Microsoft Guidelines for investigating attacks using CVE-2023-23397

[German]Microsoft is not getting any rest because of the critical Outlook vulnerability CVE-2023-23397. Even though there was a patch as of March 14, 2023, the vulnerability is not 100 percent closed. Late last week, Microsoft published an article to help customers who want to scan their systems for signs of compromise by exploiting the patched Outlook Zero Day vulnerability.


RCE vulnerability, CVE-2023-23397

The vulnerability CVE-2023-23397 in Microsoft Outlook, rated critical, allows third-party privilege exploitation (in conjunction with Microsoft Exchange). Attackers can send a malicious email to a vulnerable version of Outlook. Once Outlook receives this mail (via Exchange), a connection can be established (without user intervention) to a device controlled by the attacker.

The attacker can thus tap the Net-NTLMv2 hash of the email recipient (see also this article from 2019 with explanations). This hash allows an attacker to authenticate as the recipient of the victim in an NTLM relay attack.

Outlook RCE-Schwachstelle CVE-2023-23397 Exploit von 2022

This vulnerability has been actively exploited by Russian attackers since mid-April 2022 (see also this report by deep instinct, which shows cases). It looks like other attackers are also exploiting this vulnerability (see this Palo Alto Networks article). Above tweet states that the email that exploited Outlook vulnerability CVE-2023-23397 in the wild was submitted to VirusTotal back on April 1, 2022. The mail targeted the State Migration Service of Ukraine.

Vulnerability insufficiently patched

This Elevation of Privilege vulnerability (EvP) was rated extremely critical with a CVEv3 score of 9.8. Microsoft had then released a patch on March 14, 2023 (see Patch critical EvP vulnerability CVE-2023-23397 in Outlook). However, the days turned out that the patch does not completely fix the vulnerability. Will Dormann already pointed out in the following tweet on March 17, 2023 that the vulnerabilities could also be triggered with a patch via SMB shares.


In another tweet, Dormann points out that there are also domains that don't have a dot in their name, which could also make it easy to get around Microsoft's fix.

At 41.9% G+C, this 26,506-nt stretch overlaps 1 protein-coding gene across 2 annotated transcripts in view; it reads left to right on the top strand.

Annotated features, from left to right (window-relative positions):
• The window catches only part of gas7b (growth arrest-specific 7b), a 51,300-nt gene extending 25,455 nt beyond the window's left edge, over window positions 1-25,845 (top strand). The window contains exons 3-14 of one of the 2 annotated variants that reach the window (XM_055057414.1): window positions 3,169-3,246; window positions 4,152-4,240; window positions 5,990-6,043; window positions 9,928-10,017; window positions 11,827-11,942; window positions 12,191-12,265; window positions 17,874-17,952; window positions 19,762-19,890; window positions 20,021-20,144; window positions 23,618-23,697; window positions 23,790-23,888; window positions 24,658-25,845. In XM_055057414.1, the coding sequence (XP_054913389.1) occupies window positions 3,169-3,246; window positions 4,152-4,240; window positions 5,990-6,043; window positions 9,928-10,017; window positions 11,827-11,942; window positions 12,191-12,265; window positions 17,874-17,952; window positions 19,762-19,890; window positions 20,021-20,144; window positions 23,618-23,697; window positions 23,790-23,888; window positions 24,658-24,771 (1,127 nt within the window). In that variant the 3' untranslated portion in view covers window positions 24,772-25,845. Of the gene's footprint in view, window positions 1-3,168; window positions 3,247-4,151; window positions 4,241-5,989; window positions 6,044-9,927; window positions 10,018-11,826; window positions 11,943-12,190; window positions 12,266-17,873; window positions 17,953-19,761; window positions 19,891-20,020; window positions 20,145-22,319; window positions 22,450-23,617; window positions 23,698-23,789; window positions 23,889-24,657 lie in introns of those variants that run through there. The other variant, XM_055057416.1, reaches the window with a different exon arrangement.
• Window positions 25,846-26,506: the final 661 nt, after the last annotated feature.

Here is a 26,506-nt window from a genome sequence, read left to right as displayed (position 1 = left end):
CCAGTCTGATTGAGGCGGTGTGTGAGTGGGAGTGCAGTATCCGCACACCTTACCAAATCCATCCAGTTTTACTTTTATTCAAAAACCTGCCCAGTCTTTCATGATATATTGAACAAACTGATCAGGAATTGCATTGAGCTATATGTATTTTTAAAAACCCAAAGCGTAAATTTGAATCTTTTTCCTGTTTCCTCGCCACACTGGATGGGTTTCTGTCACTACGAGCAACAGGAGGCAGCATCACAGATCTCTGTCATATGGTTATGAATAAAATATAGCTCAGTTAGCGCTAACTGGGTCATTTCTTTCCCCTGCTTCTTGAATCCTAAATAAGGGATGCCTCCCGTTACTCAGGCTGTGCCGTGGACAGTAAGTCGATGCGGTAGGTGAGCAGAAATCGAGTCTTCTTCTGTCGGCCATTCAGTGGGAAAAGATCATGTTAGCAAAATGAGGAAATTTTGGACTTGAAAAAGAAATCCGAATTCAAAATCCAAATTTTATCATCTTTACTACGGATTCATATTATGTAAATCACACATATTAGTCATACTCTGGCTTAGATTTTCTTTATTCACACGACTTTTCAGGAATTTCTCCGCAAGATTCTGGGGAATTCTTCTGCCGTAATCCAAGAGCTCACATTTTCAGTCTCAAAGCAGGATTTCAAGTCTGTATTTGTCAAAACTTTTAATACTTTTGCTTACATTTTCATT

CVE-2023-23397 in Outlook and dotless domains

Meanwhile, many security researchers are trying different scenarios to exploit the vulnerability. Will Dormann discusses different issues in a sequence of tweets (e.g. attack via an Outlook calendar entry). Subsequent tweet from yesterday outlines the problem again – the security researcher has created a proof of concept (PoC) for exploitation in a network.

Outlook Schwachstelle CVE-2023-23397 weiter angreifbar

I had already addressed this issue of incomplete patching last week in the blog post Outlook vulnerability CVE-2023-23397 not fully patched and also outlined further measures to harden systems.

Microsoft's guidelines for investigating

Then, late last week, Microsoft's security team published an article Guidance for investigating attacks using CVE-2023-2339 – see also the following tweet – colleagues here also noticed it. The article acts as a guide, providing steps that organizations can take to determine if users or systems have already been attacked or compromised via CVE-2023-23397.

Microsoft Incident Response: Investigating attacks that use CVE-2023-23397

Successful exploitation of this vulnerability can lead to unauthorized access to an organization's environment by triggering a Net-NTLMv2 hash leak. Microsoft therefore devotes more detail in the article to how the vulnerability can be exploited by threat actors. Microsoft had indeed published a script that can supposedly be used on Exchange servers to check whether an attack has taken place (see Exchange Server Security Updates (March 14, 2023)). The problem is, however, that the script does not see e-mails that have already been deleted – so you cannot really tell whether the system has been compromised or not.

Microsoft therefore addresses further "indicators of compromise" with regard to this Outlook vulnerability in the guide, which could be used to notice an attack. This includes log files, telemetry data, and also possible registry manipulation that can be controlled by security teams. In compromised environments, permissions to access mailboxes of Exchange EWS/OWA users may have been modified to gain persistent access. For those in this space, the article Guidance for investigating attacks using CVE-2023-23397 provides some guidance for investigating systems.

Similar articles:
Patch critical EvP vulnerability CVE-2023-23397 in Outlook
Patchday: Microsoft Office Updates (March 14, 2023)
Exchange Server Security Updates (March 14, 2023)
Outlook vulnerability CVE-2023-23397 not fully patched


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